Anyone who knows me knows I am a huge fan of the beautiful game. That’s the game known to most of the world as football but here in the U.S. as soccer. I have been known to arrange my work schedule around World Cup games and spend several hours on the weekends glued to the TV watching Europe’s best teams. When a rival provider offered to lower my bill by $50, I said no because they did not carry GolTV—if a GolTV exec reads this: Ray Hudson is a gem.
With Euro2012 underway, I was happy to have WatchESPN. I could watch all games live from my iPad. While watching Spain, the eventual champs, against France, I wondered, “whose customer am I?” During the game, I forgot that this was a service provided through my cable provider. I remembered thinking, “wow, this is really cool ESPN!” If I could easily get lost in the programmer’s brand, I wondered if TV Everywhere could ultimately usher in the era where customers deal directly with their programmers. Could ESPN sell WatchESPN, which shows live programming via Apple for the same distribution fee paid by operators?
There are many advantages to the current system where the programmers sell to the operators who sell to the individuals. The packaging of channels allow for more niche content that would possibly not exist in a different system. While niche football (soccer) fans like me would happily pay more for GolTV, the prevailing thought is there won’t be enough of us willing to pay the resulting price. I don’t have answers.
Am I alone in getting lost in the programmers’ brands and apps with very little thought about the distributors? I would love to hear your thoughts. Ask several friends if they use WatchESPN or HBOGo. It helps to ask non-industry buddies. Then, ask them what they think of their cable provider’s role in providing this. Lastly, ask them about TV Everywhere.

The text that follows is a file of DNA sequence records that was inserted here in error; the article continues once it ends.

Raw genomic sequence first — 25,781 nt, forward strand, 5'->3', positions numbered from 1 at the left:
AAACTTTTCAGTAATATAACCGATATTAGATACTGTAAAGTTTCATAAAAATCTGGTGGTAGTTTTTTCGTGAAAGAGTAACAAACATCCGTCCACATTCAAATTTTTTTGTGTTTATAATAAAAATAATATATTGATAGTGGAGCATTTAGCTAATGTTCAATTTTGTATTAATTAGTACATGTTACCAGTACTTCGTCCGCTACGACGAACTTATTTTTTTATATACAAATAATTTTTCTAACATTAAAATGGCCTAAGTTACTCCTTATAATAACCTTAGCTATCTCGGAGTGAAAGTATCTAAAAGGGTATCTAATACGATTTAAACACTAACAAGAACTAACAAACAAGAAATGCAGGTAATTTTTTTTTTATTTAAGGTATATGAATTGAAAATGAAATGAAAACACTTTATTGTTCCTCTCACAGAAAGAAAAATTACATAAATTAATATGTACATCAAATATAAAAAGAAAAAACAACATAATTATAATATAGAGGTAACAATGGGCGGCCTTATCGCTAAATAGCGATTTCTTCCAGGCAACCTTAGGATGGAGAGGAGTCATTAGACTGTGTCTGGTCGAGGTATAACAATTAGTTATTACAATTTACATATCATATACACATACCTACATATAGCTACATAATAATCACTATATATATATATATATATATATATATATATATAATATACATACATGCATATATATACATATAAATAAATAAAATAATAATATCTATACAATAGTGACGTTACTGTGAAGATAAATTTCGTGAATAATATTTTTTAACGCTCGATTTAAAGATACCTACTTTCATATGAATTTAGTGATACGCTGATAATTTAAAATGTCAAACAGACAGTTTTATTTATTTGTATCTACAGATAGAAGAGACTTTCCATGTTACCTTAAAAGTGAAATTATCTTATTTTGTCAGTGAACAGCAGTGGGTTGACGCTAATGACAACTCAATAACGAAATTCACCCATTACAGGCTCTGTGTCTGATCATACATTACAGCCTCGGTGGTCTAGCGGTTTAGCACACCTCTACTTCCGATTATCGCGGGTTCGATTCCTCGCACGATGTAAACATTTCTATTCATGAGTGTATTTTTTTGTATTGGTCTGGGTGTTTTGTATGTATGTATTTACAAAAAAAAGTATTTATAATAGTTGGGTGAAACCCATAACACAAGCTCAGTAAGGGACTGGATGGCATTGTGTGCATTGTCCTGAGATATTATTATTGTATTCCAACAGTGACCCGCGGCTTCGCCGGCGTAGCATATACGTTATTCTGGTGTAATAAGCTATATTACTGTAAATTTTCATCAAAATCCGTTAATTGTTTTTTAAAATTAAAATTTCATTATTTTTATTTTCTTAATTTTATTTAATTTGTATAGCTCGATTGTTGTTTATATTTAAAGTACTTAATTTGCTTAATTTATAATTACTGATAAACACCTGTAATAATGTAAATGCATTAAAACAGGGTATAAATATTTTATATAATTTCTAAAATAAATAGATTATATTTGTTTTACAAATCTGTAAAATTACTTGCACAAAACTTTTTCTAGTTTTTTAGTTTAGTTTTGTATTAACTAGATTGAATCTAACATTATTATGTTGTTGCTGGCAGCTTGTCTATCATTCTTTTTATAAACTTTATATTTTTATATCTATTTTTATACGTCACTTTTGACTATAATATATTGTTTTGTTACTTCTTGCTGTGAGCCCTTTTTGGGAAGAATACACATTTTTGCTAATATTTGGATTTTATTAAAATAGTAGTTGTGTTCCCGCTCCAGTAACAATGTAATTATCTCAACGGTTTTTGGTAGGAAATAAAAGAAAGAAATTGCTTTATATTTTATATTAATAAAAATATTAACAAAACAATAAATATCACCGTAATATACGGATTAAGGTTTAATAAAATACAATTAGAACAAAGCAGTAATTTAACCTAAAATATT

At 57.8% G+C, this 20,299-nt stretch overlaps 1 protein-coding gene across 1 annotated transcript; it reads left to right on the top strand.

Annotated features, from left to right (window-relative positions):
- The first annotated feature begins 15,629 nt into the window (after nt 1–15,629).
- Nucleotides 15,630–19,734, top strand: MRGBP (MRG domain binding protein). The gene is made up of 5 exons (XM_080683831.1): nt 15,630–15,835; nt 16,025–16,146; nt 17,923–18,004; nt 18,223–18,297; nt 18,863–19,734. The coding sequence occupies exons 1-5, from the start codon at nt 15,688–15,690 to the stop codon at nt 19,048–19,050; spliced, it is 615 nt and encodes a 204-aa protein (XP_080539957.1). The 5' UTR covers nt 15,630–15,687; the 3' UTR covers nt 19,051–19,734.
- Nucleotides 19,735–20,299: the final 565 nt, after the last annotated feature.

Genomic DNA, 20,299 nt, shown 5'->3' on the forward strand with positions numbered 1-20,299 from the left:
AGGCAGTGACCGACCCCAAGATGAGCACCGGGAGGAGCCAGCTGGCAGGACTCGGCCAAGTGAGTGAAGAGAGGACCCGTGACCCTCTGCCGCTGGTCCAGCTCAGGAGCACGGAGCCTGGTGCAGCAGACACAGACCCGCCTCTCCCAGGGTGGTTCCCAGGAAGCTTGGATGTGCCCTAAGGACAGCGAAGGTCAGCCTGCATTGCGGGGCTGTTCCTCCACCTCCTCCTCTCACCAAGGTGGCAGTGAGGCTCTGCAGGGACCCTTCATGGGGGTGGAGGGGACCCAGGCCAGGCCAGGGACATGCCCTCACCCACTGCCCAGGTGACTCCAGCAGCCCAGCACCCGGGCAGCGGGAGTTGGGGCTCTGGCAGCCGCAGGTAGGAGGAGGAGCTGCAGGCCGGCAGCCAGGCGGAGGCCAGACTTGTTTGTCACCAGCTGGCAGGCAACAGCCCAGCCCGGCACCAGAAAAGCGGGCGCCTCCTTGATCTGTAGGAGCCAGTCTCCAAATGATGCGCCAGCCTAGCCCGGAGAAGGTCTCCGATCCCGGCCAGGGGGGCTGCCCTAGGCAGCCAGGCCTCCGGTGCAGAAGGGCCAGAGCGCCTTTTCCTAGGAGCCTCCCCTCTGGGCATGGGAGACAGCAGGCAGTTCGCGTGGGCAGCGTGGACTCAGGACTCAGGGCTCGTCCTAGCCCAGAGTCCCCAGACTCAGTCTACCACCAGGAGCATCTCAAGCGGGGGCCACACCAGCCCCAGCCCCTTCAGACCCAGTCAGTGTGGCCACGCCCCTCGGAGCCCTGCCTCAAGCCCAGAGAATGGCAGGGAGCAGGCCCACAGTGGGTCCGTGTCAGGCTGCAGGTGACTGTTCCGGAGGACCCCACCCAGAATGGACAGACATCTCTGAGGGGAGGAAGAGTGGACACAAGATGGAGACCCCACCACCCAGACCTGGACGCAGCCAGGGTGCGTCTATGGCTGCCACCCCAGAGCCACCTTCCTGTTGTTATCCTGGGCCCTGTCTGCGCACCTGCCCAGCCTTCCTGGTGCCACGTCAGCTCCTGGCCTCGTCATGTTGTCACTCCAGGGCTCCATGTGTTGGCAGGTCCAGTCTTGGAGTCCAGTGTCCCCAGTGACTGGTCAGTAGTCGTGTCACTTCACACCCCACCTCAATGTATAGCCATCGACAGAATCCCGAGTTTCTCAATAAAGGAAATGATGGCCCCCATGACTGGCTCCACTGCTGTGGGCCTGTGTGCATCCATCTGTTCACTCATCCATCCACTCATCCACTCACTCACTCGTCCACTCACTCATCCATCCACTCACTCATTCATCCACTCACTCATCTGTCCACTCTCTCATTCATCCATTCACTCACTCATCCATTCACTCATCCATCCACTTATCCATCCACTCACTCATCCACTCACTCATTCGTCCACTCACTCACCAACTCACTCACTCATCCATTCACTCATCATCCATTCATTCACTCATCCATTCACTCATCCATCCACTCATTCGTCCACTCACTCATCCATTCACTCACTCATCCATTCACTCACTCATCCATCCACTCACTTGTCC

Everyone loves the freedom of watching his or her favorite shows on multiple devices. TV Everywhere gets us that freedom. Are the customers’ linking the viewership of these apps to TV Everywhere and their cable providers? If in the customers’ minds they link viewing on multiple devices to the programmer, could that eventually lead to unintended consequences for operators?
Are programmers getting greater access to subscribers that never existed? Does ESPN now know about my love for the beautiful game? Have they noticed that I have used WatchESPN or ESPN 3 to watch football (soccer) 95% of the time? Might ESPN offer me African Cup of Nations games next? I would be interested.
How do potential cable competitors view this new world? Do they see this as a way to bring over-the-top to the masses if more high-quality content is available on apps?
As mentioned earlier, I do not have the answers. These are questions raised by an enthusiastic fan after watching a Euro2012 game. Yet, I think these questions should be on the minds of those in the industry. Feel free to leave your comments.